A 15-pound weight loss in two months is ambitious, but possible, if you have a focused dietary plan and if you engage in regular exercise. You'll need to lose about two pounds a week, consistently -- a rate at the high end of the safe, sustainable range, according to the Centers for Disease Control and Prevention. To achieve your goal, plan to make some relatively aggressive revisions to your eating habits, portion sizes and exercise schedule.
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Create a Calorie Deficit
Weight loss is the result of eating fewer calories than you burn. Since a pound of body fat equals 3,500 calories, you'll need to create a total deficit of 52,500 calories to reach your 15-pound, weight-loss goal. Divide this by two months or eight weeks, and you need to make this deficit 6,563 calories per week -- or about 937 calories per day.
Many people will find that achieving this deficit by solely reducing their food and beverage intake to be an impossible feat. Many adults burn between 1,600 and 2,100 calories per day. Depriving themselves of 937 calories daily would put them below the 1,200-calorie minimum recommendation for adequate nutrition. Eating so few calories would also create a sense of deprivation during the two months, and would lead to loss of muscle mass.
Most people need to boost their daily calorie burn with exercise and other extra movement to successfully achieve a deficit. A paper published in a 2009 issue of Obesity Reviews showed that weight-loss programs involving diet and exercise resulted in greater, more sustainable weight loss.
Figure your daily caloric requirement -- or about how many calories you burn at rest. Use an online calculator that considers your age, gender and size to estimate this number. Then, determine how many fewer calories you need to eat and how many calories you need to burn to achieve your goal.
Exercise to Lose 15 Pounds in Two Months
Exercising 150 minutes per week at a moderate-intensity cardio bolsters your health, but you'll need at least 250 minutes to achieve notable weight loss, according to the American College of Sports Medicine. The calories you burn during exercise depends on your size and on the intensity and duration of the activity. For example, it takes about an hour of swimming laps, jogging or playing tennis for a 155-pound person to burn 450 to 500 calories. Engaging in strength training regularly helps offset muscle loss during weight loss and also improves your ability to lose weight.
Boost your calorie burn rate further with non-exercise activities such as doing household chores and yard work, parking farther away in the parking lot and by fidgeting. Instead of watching television or playing on the computer in your spare time, take up a more active hobby that keeps you moving. With conscientious changes to your daily activity level -- including standing more than sitting and walking more often -- you'll have the potential to increase your daily burn by as much as 350 calories.
Dietary Changes to Lose 15 Pounds in Two Months
Even with additional movement and exercise, you'll most likely need to trim about 500 calories daily to create a deficit that causes you to lose 15 pounds in two months. Start by minimizing your consumption of foods that are high in added sugars and fats. Refined grains and sweets are a poor source of nutrients and are a leading source of calories in the American diet. Examples of foods to avoid include baked treats, white bread and pasta, candy, soda, sweetened breakfast cereal and snack crackers and chips. Choose leaner cuts of meats instead of marbled steak or processed meats such as sausage and luncheon meats. You'll also want to limit your intake of alcohol -- which adds calories and clouds your judgement when it comes to choosing quality foods.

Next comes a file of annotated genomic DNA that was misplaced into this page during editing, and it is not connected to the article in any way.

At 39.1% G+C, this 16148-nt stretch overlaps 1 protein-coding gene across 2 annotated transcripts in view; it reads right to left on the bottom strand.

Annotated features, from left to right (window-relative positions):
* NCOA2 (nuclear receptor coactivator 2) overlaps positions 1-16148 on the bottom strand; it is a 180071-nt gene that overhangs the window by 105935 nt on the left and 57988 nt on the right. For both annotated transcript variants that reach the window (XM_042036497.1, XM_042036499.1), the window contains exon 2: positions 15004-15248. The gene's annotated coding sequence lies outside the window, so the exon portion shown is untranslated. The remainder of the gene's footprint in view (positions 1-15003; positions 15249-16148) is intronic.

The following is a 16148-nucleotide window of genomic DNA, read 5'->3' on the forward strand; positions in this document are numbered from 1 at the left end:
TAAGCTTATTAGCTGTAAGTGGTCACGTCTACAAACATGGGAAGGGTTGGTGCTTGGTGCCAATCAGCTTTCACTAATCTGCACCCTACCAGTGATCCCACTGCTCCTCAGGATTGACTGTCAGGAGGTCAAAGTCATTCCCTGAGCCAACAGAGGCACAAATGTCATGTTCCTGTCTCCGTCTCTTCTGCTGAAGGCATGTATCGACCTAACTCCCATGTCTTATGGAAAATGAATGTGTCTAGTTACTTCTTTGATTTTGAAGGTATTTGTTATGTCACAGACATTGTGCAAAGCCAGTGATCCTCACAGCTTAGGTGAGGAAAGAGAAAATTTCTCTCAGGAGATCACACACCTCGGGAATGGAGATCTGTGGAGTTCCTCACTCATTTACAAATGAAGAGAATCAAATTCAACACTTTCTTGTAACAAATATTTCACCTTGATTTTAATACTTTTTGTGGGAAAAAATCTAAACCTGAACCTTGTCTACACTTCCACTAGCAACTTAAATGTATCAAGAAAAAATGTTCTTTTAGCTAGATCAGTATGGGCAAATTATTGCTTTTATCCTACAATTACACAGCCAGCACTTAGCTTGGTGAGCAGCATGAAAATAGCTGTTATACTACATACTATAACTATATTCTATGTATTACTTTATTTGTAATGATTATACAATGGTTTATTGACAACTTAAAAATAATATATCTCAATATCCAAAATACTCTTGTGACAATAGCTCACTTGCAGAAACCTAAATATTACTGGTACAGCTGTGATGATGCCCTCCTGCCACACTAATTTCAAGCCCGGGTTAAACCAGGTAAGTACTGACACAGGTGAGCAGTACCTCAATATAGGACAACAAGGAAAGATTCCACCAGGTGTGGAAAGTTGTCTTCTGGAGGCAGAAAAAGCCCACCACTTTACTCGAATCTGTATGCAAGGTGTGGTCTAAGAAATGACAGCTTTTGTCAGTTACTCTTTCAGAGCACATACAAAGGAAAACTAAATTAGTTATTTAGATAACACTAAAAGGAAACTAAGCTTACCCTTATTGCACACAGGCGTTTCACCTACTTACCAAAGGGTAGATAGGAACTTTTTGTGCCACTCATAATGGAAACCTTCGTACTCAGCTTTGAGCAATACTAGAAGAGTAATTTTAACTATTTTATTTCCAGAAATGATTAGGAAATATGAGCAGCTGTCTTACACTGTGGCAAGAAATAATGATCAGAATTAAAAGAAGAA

Load your plate generously with leafy green vegetables at most meals. Include a modest serving of a lean protein -- examples include white-meat chicken, tofu, flank steak and fish -- and a serving of whole grains such as brown rice or barley. Snack on a small handful of nuts, or have low-fat yogurt, fresh fruit, cut-up vegetables or whole-grain crackers with low-fat cheese.
Behavioral Changes to Help You Lose Weight
When trying to lose almost two pounds a week, you'll need to change what you eat, as well as how you eat. Consider spreading your calories out over several mini-meals during the day, without eating more. This way, you may find hunger easier to manage Avoid skipping meals, which only encourages you to binge later. Stay consistent with your habit of choosing healthy foods and moderate portions. A "cheat day" or lax weekend can do a lot of caloric damage and can also make it difficult to get back on track.
The National Sleep Foundation also recommends that you sleep seven to nine hours per night to promote a healthy weight. Non-food strategies to deal with stress also help your weight-loss cause. Take a bath, call a friend or go for a walk instead of stress eating, which will quickly derail your daily calorie goal. You'll need to stick closely to your plan to lose 15 pounds in two months.
REFERENCES & RESOURCES
- Centers for Disease Control and Prevention: Losing Weight
- Dietary Guidelines for Americans 2010: Chapter 2: Balancing Calories to Manage Weight
- Ask the Dietitian: Overweight & Weight Loss
- Obesity Reviews: Long-Term Effectiveness of Diet-Plus-Exercise Interventions Vs. Diet-Only Interventions for Weight Loss: A Meta-Analysis
- American College of Sports Medicine: ACSM Position Stand on Physical Activity and Weight Loss
- American Heart Association: Non-Exercise Activity Thermogenesis
- National Sleep Foundation: A Good Night's Sleep Can Help You Maintain a Healthy Weight
- Harvard Health Publications: Calories Burned in 30 Minutes for People of Three Different Weights